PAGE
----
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Thought for the Day: Teaching the Importance of Mitzvos by How You Do Mitzvos

At the vasikin minyan we like to learn two halachos from Mishna Brura as a group either before (winter) or after (summer) davening.  That is to say, we are all actually quiet while the halacha is being learned.  I mean, there is even someone there who will shush you if you are talking during the learning!  (He's been spoken to, but he is incorrigible.)  This has allowed us to complete one cycle all the way through all six volumes of the Mishna Brura; sometimes even with audiovisual aids (Alice's Restaurant style -- circles and charts and stuff). If you are thinking, "Heck... you've been in business over 19 years!  What's taking so long?"  Firstly, "Oh yeah?!  You try it!"  Secondly, we don't learn straight through; we break to learn "inyanei d'yoma" -- halachos relevant to the upcoming holidays.

In fact, we just switched; and the switch itself gives one pause.  Until yesterday we were learning hilchos Tisha b'Av.  From today we started learning hilchos Rosh HaShana.  That should make an impression.  It says something about why we were learning hilchos Tisha b'Av.  If one just wants to know the technicalities of observance, then we could just as well start with hilchos Sukkah.  In fact, that would make a lot of sense. There are lots of details in sukkah construction and we never get through more than a tiny fraction in the two weeks between Rosh HaShanah and Sukkos.  Wouldn't it be more efficient to each year start back when we ended last year?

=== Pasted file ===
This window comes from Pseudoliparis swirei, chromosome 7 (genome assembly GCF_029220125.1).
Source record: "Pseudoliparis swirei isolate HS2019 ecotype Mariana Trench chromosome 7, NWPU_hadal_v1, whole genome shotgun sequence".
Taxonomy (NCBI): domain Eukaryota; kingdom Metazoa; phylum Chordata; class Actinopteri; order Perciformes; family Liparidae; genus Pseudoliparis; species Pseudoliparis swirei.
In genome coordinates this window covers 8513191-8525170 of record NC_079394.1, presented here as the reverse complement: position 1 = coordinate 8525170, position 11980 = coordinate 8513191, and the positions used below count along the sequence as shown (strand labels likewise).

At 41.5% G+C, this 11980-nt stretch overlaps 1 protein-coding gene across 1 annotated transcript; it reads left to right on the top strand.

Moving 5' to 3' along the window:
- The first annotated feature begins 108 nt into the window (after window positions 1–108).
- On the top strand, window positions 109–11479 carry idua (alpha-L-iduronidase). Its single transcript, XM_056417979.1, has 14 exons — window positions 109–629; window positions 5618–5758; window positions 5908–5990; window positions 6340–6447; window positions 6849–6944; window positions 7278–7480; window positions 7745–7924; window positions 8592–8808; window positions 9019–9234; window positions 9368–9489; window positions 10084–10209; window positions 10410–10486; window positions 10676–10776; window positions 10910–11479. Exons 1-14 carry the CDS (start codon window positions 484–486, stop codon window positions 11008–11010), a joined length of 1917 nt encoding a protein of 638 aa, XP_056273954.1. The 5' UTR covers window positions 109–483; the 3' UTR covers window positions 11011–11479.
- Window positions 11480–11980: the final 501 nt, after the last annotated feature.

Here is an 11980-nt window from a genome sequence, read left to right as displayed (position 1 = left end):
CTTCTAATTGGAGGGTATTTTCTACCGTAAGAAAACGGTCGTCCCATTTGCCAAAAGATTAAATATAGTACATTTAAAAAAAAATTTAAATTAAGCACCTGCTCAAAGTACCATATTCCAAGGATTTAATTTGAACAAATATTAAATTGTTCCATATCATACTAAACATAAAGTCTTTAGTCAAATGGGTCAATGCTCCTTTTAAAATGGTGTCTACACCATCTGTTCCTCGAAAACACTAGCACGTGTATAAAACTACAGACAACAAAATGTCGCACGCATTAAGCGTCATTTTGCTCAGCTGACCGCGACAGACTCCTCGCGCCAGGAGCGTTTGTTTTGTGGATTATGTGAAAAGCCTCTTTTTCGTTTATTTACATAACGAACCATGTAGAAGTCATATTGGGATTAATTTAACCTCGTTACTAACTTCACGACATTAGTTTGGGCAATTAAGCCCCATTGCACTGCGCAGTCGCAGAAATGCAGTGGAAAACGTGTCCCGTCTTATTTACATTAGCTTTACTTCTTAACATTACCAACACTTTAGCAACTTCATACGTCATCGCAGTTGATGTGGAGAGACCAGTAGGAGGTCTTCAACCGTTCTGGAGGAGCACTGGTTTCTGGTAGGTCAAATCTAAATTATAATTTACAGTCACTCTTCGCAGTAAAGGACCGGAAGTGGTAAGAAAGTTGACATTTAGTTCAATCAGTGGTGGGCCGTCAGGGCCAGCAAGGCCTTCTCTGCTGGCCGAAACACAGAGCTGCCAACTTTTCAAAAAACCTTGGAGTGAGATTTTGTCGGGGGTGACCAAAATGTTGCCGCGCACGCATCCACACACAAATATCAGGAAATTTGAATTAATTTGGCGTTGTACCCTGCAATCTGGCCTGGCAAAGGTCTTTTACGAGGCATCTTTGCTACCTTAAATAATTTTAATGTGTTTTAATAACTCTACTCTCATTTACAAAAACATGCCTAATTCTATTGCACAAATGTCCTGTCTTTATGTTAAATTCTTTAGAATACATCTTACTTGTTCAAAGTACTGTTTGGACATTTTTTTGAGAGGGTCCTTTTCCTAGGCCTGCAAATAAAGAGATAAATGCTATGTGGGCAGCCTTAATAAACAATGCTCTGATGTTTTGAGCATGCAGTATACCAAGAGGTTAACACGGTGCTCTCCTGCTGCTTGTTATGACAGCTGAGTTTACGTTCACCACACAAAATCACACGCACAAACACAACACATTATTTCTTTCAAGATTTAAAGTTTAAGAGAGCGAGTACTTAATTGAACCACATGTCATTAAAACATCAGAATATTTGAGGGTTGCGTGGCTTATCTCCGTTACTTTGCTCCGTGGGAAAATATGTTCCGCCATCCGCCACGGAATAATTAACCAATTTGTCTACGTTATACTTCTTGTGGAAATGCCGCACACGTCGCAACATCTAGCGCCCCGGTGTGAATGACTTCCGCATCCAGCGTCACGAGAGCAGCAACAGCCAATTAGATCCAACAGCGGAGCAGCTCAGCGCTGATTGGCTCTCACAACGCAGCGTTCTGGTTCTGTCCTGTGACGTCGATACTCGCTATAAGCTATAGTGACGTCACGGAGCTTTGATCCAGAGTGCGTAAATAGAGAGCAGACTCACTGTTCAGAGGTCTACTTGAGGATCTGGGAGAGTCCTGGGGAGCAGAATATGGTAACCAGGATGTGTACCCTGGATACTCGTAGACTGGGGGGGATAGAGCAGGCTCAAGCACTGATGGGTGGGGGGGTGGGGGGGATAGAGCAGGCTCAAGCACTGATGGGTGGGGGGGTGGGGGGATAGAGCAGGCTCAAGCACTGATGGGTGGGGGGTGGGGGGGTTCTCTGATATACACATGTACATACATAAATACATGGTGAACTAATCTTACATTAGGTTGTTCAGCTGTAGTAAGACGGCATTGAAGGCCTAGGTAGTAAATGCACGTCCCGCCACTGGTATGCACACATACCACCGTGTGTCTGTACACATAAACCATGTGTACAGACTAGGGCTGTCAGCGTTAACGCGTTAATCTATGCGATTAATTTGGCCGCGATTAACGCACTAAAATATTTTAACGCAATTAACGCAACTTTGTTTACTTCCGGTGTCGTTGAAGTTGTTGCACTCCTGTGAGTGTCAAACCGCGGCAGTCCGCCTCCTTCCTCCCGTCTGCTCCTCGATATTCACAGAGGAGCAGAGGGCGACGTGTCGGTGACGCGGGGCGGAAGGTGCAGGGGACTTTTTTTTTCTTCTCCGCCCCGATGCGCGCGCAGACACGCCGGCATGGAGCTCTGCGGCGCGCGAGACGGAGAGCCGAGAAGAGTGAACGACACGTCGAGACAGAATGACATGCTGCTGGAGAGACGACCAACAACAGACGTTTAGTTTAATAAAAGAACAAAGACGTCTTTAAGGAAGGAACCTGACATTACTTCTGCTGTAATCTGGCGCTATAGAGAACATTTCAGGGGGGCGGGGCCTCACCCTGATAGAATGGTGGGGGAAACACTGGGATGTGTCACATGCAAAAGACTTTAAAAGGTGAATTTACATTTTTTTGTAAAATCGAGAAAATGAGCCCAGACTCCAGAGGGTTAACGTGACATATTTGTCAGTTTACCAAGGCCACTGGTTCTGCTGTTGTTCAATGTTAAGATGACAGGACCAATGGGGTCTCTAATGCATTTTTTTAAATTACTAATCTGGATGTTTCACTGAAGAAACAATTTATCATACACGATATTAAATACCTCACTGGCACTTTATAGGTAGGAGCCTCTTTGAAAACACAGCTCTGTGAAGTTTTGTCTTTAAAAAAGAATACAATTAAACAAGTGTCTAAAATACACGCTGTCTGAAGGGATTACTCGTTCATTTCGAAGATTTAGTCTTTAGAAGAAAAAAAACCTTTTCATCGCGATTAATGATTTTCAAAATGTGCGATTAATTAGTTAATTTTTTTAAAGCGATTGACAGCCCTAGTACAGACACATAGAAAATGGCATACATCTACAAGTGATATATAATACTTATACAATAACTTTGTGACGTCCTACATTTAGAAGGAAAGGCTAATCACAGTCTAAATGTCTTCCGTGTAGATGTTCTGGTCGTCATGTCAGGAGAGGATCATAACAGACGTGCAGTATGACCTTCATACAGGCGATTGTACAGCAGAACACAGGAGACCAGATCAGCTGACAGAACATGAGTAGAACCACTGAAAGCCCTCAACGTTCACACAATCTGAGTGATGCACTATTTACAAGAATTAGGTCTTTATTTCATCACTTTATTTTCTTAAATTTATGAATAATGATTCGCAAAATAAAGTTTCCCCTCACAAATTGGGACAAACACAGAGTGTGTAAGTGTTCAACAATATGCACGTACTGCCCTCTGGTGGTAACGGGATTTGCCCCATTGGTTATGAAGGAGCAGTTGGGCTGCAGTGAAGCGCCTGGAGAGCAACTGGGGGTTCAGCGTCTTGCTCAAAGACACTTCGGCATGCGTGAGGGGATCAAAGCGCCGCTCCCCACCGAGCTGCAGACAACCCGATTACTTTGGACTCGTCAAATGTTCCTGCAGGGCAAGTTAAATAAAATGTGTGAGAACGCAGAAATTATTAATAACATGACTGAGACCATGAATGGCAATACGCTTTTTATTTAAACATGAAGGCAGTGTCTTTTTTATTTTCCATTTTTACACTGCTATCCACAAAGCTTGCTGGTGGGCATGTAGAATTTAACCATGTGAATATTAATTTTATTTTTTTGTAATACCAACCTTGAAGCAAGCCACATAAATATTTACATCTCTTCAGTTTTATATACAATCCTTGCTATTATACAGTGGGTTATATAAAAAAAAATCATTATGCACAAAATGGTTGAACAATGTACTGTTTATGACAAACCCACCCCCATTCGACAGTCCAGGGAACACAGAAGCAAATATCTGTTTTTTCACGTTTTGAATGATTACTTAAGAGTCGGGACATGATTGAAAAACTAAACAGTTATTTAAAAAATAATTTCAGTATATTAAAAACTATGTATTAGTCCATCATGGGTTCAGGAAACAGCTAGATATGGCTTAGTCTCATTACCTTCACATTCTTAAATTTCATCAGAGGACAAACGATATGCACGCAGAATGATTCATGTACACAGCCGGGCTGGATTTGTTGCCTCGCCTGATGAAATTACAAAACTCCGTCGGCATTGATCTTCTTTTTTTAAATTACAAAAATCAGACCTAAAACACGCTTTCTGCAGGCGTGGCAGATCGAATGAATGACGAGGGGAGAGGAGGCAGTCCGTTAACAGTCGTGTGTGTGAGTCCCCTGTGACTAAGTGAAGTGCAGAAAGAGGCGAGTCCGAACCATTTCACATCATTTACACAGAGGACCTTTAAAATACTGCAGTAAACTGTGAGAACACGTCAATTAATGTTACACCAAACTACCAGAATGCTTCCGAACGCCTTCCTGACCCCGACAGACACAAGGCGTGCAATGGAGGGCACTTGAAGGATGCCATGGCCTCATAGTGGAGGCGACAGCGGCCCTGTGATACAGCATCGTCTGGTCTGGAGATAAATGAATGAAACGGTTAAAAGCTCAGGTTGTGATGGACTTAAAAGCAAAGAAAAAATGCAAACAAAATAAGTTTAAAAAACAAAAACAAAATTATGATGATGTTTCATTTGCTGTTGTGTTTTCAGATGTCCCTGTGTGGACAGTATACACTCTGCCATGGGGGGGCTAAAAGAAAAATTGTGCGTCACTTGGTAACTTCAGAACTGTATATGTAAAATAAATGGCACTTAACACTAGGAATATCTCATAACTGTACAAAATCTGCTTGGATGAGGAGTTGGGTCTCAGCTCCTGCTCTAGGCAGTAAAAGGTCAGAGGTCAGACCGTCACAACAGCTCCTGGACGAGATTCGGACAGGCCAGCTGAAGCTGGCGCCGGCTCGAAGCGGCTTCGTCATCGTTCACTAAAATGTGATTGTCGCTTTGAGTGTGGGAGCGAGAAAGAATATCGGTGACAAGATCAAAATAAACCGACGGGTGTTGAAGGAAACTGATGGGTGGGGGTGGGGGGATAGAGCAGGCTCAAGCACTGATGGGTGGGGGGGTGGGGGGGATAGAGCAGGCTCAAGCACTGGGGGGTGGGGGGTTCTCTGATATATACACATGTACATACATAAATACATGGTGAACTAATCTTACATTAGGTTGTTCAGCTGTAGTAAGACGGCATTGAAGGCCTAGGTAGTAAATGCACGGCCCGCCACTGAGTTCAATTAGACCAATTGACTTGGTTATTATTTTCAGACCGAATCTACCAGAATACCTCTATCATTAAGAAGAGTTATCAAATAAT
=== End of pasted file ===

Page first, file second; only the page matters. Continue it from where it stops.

But learning halacha is not about being efficient.  They way we do things is not efficient in terms of covering ground.  On the other hand, it drives home the point that the sadness of Tisha b'Av is our distance from our Father, our King, our Creator.  Therefore we take are first opportunity to learn about being closer -- Rosh HaShanah; the celebration of our unique relationship with the Creator of the world.

In fact, Moshe Rabeinu did something similar when he separated the three cities of refuge on his side of the Jordan.  As Rashi notes, even though the cities would not come into use before all six were established, Moshe Rabeinu wanted to take the opportunity to do whatever mitzvah he could.  The S'porno explains more that it wasn't just that Moshe Rabeinu wanted to do a mitzvah that he could do, he wanted to do that particular miztvah.  Why that mitzvah?  Specifically because it could not be completed.  Moshe Rabeinu wanted to demonstrate that mitvah performance is not about efficiency and marking off some checklist of stuff to do.  Mitzvah performance is about relationship -- the relationship between each individual Jew and His Creator.

It pays to have good teachers.  It pays even more to follow their example.

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